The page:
Sure, the few tentative attempts at defining a new British nature writing suggest that this is a (sub) genre dominated by men, with the notable exception of Kathleen Jamie. Nonetheless, I’d never really thought of these new British nature writing texts in terms of gender – perhaps the result of years of reading of ecocritical texts in which such gendered approaches to nature are often, and so successfully, deconstructed.
So I hadn’t given gender – and gendered experiences of landscape – in new British nature writing much thought until I came across Adam Nicolson’s Sea Room (2001). In this declaration of love to the Shiant islands in Northern Scotland, Nicolson, quite matter-of-factly, calls the sea “the male domain” (65), and that made me wonder: really? To what extent do we still perceive nature in gendered terms? And, more interestingly, do male and female experiences of nature in new British nature writing differ?
Particularly in early ecocriticism and 1990s environmentalism, the relationship between nature and culture was placed in a larger context of other dichotomies, particularly male/female. Val Plumwood, for instance, is very persuasive in Feminism and the Mastery of Nature (1993) in showing how inequality is caught up in the binary oppositions that determine how we think about men and women, nature and culture, reason and emotion. Especially interesting in this whole debate, I think, are the ways in which these associations are also fluid: the positive part of the opposition – the male – can be seen as both culture, and nature: culture, when ‘wild’, ‘natural’ women have to be civilized, nature when it comes to drawing a contrast to the domestic sphere of the home, the place of women and children.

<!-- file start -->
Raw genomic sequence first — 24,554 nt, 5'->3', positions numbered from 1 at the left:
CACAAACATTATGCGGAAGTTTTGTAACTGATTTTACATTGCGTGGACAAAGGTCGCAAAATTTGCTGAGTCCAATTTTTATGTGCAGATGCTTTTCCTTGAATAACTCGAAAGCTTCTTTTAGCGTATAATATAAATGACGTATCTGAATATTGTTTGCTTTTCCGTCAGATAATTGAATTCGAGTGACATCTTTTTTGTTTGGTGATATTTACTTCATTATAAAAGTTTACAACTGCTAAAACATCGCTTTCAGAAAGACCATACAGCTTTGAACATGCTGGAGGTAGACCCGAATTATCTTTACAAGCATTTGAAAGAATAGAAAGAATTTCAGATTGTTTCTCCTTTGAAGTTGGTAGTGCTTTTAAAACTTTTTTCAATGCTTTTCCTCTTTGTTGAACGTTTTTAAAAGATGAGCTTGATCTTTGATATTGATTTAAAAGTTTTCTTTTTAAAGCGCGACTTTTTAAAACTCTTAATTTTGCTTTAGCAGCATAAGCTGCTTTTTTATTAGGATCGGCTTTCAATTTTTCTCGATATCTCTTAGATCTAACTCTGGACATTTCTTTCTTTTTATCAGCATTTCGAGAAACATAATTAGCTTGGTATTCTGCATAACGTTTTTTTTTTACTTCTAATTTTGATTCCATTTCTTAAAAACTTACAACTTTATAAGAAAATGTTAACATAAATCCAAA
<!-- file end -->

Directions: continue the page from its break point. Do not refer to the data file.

Although this debate has not been resolved – if it ever can be – I was surprised by the very typical, and strongly gendered, way in which Nicolson portrays (his relationship with) the Shiants in Sea Room. At the same time, Sea Room has been heralded as one of the first examples of the new British nature writing, which makes me wonder: what is the place of gender, and gendered perceptions of nature, in new British nature writing?
The Shiants, Nicolson writes, are “quite unfeminine”. Describing the rough journey by boat, crossing the treacherous Minch, struggling to find a landing place among the rocks, only to find shelter in a rat-infested house, in which “guttering candles and smoking lanterns have coated the ceilings with a film of grey soot”, Nicolson writes that “Women don’t like it much… My own mother went only once and never again. Sarah, my wife, has braved it twice but not which much enthusiasm and will not, I think, return” (65). Instead, the islands now seem to be a boy’s playground, and the dangers that Nicolson and others meet – including the death of a teenage boy in the 1980s – are described with a certain pride that reminded me, at times, a bit too much of pub talk.